It’s week ten or eleven of the Covid-19 lockdown — I’ve lost track. I found out in a Zoom meeting last night that two more people that I know had a nasty virus in March that caused them to lose their sense of smell and taste. They are both well over sixty, as are the other five people I know who had the same symptoms.
Only one them was tested positive for Covid-19. Unfortunately she didn’t make it. The others suspect that they had it, but there were no tests available or they were too sick to go out and get tested.
I am also well over sixty. I’ll be halfway through the decade in a couple of weeks. I was looking forward to a big party to celebrate my Medicare birthday. Now, the realist in me knows that won’t happen, just like my eldest child’s planned wedding, undone by the pandemic.
I was looking forward to my first flight in three years. I’ve been grounded due to my role as power of attorney and/or caregiver of my sis. Now I am not allowed into her board and care home. I can stand on the porch and speak to her while she sits in a chair six feet away. The TV is blaring, and she can’t hear me too well, but we do exercises together.
What do the people in the passing cars on that busy road think when they see a woman doing squats as she holds onto the front-door frame?
But I digress.
Because I can’t visit, and because my chorus, exercise classes, and social life have been canceled or become virtual, I am freed up to spend more time at the beach.
This is all well and good. I can walk my dog along some of the most gorgeous coastline in the world. I can read, weed, watch movies and keep up with most everyone on Zoom.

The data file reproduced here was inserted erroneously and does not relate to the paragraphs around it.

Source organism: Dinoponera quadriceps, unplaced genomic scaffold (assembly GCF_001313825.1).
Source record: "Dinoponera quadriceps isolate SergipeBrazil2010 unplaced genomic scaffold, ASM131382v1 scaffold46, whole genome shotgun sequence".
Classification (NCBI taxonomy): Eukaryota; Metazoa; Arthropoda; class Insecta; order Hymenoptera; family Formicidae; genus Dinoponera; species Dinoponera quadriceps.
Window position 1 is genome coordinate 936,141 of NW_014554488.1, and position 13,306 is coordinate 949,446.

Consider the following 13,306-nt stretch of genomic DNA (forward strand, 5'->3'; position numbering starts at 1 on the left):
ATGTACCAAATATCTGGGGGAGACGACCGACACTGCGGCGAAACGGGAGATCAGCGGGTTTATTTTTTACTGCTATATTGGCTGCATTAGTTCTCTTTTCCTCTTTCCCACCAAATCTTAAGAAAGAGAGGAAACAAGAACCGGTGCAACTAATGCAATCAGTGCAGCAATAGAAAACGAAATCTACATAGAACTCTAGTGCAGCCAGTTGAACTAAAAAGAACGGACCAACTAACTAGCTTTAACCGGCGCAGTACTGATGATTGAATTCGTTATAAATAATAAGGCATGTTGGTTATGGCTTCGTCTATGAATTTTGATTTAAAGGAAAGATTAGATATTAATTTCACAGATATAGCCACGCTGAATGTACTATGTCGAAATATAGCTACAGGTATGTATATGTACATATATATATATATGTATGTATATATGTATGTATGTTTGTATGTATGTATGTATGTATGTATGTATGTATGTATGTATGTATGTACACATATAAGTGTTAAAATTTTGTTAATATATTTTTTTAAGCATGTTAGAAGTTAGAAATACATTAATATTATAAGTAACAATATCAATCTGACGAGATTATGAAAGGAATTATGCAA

But what I can’t do is have a one-on-one conversation with someone in person, except for my sweet neighbor who sends me home with bread pudding after I give her a stack of books in Spanish for people in her native country, where she goes with a dentist to do free dental work.
Then this happened. After washing up the dishes this morning, I looked at sticky Barbie and sticky Ken, who did not fare well in my damp garage for a decade, and thought, they need a bath.
Their legs are splotchy with orange and red like they, too, have contracted Covid -19.
I stuck them in the leftover dishwater to soak off the sticky. The next thing I knew, Ken was asking Barbie how she liked his new hot tub. Barbie was answering that she liked it but didn’t understand the soap bubbles.
OMG. I am so lonely I am having my dolls talk to one another in the kitchen sink. This is not good. This may require an intervention. I may need to call someone today and have a real conversation with a real person.
Yes, Zoom meetings are fun, but the host does most of the talking. That was true last night. As I sat in a wooden chair for 90 minutes listening to others, I realized that Zoom serves a purpose, but it’s not the same as being there. Or the same as having a back and forth conversation.
Ken and Barbie were there for me this morning. Oh, how I enjoyed their hot tub banter.
I know I shouldn’t admit it, but I did.